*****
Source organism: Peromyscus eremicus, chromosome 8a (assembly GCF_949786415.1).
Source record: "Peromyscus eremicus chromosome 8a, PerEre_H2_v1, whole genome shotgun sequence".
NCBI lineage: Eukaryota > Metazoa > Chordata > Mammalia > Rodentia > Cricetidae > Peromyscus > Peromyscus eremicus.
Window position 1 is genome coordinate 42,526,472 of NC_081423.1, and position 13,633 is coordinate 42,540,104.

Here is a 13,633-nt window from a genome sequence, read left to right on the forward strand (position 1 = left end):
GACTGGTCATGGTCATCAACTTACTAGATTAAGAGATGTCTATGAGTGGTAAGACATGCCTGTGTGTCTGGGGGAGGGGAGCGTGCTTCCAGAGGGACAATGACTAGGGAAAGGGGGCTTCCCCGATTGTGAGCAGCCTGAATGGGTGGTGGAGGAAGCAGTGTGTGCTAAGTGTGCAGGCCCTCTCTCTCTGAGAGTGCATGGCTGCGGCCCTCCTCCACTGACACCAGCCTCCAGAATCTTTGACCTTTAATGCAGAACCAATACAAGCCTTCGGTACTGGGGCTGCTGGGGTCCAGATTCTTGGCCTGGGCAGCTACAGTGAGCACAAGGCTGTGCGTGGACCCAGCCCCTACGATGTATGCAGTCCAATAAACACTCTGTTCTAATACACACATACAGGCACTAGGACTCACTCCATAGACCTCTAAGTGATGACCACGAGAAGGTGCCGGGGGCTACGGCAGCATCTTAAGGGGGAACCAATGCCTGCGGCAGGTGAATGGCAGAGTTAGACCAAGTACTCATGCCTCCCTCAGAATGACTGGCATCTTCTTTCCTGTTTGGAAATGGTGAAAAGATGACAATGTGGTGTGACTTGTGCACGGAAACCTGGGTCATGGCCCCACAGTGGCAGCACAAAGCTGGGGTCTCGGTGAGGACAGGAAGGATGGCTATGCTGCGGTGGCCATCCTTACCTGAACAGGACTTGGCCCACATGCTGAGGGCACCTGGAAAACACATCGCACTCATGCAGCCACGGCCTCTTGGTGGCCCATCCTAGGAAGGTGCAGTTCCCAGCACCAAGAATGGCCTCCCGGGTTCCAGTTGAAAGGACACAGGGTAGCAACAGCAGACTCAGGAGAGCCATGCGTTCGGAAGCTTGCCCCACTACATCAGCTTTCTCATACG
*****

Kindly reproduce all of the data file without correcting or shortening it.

Source organism: Peromyscus eremicus, chromosome 8a (assembly GCF_949786415.1).
Source record: "Peromyscus eremicus chromosome 8a, PerEre_H2_v1, whole genome shotgun sequence".
NCBI lineage: Eukaryota > Metazoa > Chordata > Mammalia > Rodentia > Cricetidae > Peromyscus > Peromyscus eremicus.
Window position 1 is genome coordinate 42,526,472 of NC_081423.1, and position 13,633 is coordinate 42,540,104.

Here is a 13,633-nt window from a genome sequence, read left to right on the forward strand (position 1 = left end):
GACTGGTCATGGTCATCAACTTACTAGATTAAGAGATGTCTATGAGTGGTAAGACATGCCTGTGTGTCTGGGGGAGGGGAGCGTGCTTCCAGAGGGACAATGACTAGGGAAAGGGGGCTTCCCCGATTGTGAGCAGCCTGAATGGGTGGTGGAGGAAGCAGTGTGTGCTAAGTGTGCAGGCCCTCTCTCTCTGAGAGTGCATGGCTGCGGCCCTCCTCCACTGACACCAGCCTCCAGAATCTTTGACCTTTAATGCAGAACCAATACAAGCCTTCGGTACTGGGGCTGCTGGGGTCCAGATTCTTGGCCTGGGCAGCTACAGTGAGCACAAGGCTGTGCGTGGACCCAGCCCCTACGATGTATGCAGTCCAATAAACACTCTGTTCTAATACACACATACAGGCACTAGGACTCACTCCATAGACCTCTAAGTGATGACCACGAGAAGGTGCCGGGGGCTACGGCAGCATCTTAAGGGGGAACCAATGCCTGCGGCAGGTGAATGGCAGAGTTAGACCAAGTACTCATGCCTCCCTCAGAATGACTGGCATCTTCTTTCCTGTTTGGAAATGGTGAAAAGATGACAATGTGGTGTGACTTGTGCACGGAAACCTGGGTCATGGCCCCACAGTGGCAGCACAAAGCTGGGGTCTCGGTGAGGACAGGAAGGATGGCTATGCTGCGGTGGCCATCCTTACCTGAACAGGACTTGGCCCACATGCTGAGGGCACCTGGAAAACACATCGCACTCATGCAGCCACGGCCTCTTGGTGGCCCATCCTAGGAAGGTGCAGTTCCCAGCACCAAGAATGGCCTCCCGGGTTCCAGTTGAAAGGACACAGGGTAGCAACAGCAGACTCAGGAGAGCCATGCGTTCGGAAGCTTGCCCCACTACATCAGCTTTCTCATACG